Flashcards in Inflammation, Wounds, and Pressure Ulcers part 7 Deck (25)
What is the assessment for pressure injuries?
-past med history
-functional health patterns
-assessment findings: integumentary and diagnostic findings
Acute care pressure injuries care
-do not turn patient onto unblanchable skin
-do not massage
-lift versus sliding when repositioning
What area of the body do you not debride?
Explain nursing care of pressure injuries
keep wound bed moist
-do not disrupt new granulation tissue
-avoid cytotoxic cleaning
What labs would make a pt nutritionally at risk?
Hgb-A1c > 6.5%
How do you document a wound?
location - specifically
-size: length (head to toe), width (hip to hip), depth (deepest point)
-measure in cm
-tunneling: measure using a clock
-edges: approximation (edges meet), rolled, jagged, undermining
-wound base: granulation, epithelialization, necrotic tissue (slough, eschar, adherence)
-drainage: serous, sanguineous, sero-sangineous, purulent, odor, amount
Who performs the first dressing change 24-48 hours after surgery?
What are the types of debridement?
-autolytic: dressing (clear) and bodys own mechanisms
-enzymatic: commercially prepared enzymes
-mechanical: physical force (dry and wet dressing to remove
-surgical/sharp: using an instrument
What are the 3 basic tyes of dressings?
-keep wound tissue moist and surrounding skin dry
remain for 4-7 days
-use for stage 1 pressure injuries
-facilitate autolytic debridement
-use for stage 2 and 3
-use for high riskfriction areas
-wounds with necrosis or slough
-not for infected wounds
hydrocolloid EX duoderm
-use for 3-5 days
-use for stage 2-4
-absorb light to heavy
Foams EX: Mepilex
Removes excess fluid
Promotes moist wound environment
Stage 3 of 4 PI
Arterial, venous, and diabetic ulcers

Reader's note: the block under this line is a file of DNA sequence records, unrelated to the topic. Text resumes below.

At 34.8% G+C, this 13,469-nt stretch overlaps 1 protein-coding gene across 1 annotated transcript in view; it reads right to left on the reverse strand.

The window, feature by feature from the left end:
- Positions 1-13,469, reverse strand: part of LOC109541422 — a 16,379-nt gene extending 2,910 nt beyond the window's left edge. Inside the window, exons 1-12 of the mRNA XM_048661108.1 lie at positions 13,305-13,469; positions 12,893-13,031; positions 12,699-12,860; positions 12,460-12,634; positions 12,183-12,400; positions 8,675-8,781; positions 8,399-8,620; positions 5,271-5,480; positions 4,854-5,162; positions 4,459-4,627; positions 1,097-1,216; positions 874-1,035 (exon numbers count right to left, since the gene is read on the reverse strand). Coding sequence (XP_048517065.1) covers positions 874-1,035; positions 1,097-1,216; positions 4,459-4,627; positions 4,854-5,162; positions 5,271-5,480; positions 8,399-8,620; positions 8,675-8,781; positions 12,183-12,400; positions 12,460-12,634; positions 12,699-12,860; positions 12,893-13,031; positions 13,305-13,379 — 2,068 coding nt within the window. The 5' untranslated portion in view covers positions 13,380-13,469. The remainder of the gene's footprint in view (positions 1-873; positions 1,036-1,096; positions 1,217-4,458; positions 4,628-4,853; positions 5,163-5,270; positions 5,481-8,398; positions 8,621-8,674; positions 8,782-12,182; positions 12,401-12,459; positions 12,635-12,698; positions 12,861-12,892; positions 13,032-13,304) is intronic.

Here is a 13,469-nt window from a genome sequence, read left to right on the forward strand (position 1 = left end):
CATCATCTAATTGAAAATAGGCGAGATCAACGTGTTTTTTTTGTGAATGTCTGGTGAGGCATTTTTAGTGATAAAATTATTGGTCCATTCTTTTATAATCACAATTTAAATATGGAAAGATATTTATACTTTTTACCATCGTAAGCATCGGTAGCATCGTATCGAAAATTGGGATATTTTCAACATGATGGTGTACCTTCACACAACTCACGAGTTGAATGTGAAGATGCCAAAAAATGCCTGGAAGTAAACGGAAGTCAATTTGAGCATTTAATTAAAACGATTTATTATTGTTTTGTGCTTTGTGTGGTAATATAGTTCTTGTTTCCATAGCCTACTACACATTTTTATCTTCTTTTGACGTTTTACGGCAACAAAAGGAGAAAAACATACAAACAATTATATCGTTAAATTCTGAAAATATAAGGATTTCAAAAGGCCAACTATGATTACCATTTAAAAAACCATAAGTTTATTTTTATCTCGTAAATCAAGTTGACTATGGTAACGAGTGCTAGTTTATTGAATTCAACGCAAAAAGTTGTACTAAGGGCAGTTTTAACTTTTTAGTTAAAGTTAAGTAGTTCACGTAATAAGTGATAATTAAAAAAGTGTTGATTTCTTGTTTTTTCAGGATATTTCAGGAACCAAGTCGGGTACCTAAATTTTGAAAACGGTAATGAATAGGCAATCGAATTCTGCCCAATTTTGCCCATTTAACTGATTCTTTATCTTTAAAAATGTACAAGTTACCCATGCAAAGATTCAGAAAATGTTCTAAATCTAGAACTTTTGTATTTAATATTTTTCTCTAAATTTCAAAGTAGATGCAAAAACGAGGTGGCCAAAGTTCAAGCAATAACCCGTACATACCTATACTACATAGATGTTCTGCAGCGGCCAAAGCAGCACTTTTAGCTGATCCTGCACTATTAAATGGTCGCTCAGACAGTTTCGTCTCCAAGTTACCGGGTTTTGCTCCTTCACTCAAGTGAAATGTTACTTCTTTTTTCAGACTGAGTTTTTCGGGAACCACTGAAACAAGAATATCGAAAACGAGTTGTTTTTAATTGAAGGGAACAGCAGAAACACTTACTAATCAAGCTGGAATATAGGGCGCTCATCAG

Dehisced surgical wounds
Infected wounds, skin graft sites
Full thickness burns
negative pressure wound vac
What vitamins are good for nutrition therapy for wound healing?
C and B
increases amount of oxygen dissolved in plasma
Promotes cell proliferation and healing,
Increases wound metabolism,
Promotes an increased response to growth factors, stimulates development of blood vessels,
antibacterial and antioxidant effects, improve immune function
What are some nursing interventions for the immobile older adult?
increase protein, calcium, and D
reduce risk of falls
What does immobility do to the cardiovascular system?
-increases workload of the heart
-increases risk of orthostatic hypotension
-increases risk for venous thrombosis
What does immobility do to the respiratory system?
-decreases depth of resp
-decreases rate of resp
-pooling of secretions
-impaired gas exchange
What does immobility do to the GI system?
-disturbance in appetite
-altered protein metabolism
-altered digestion and utilization of nutrients
What does immobility do to the urinary system?
-increased urinary stasis
-increases risk of renal calculi (stones)
-decreases bladder muscle tone
What does immobility do to the musculoskeletal system?
-decreases muscle size, tone, strength
-decreases joint mobility and flexability
-decreased endurance and stability
-increased risk for contracture formation
What does immobility do to the metabolic system?
-increased risk for electrolyte imbalance
-altered exchange of nutrients and gases
What does immobility do to the integumentary system?
increases risk for skin breakdown and formation of pressure injuries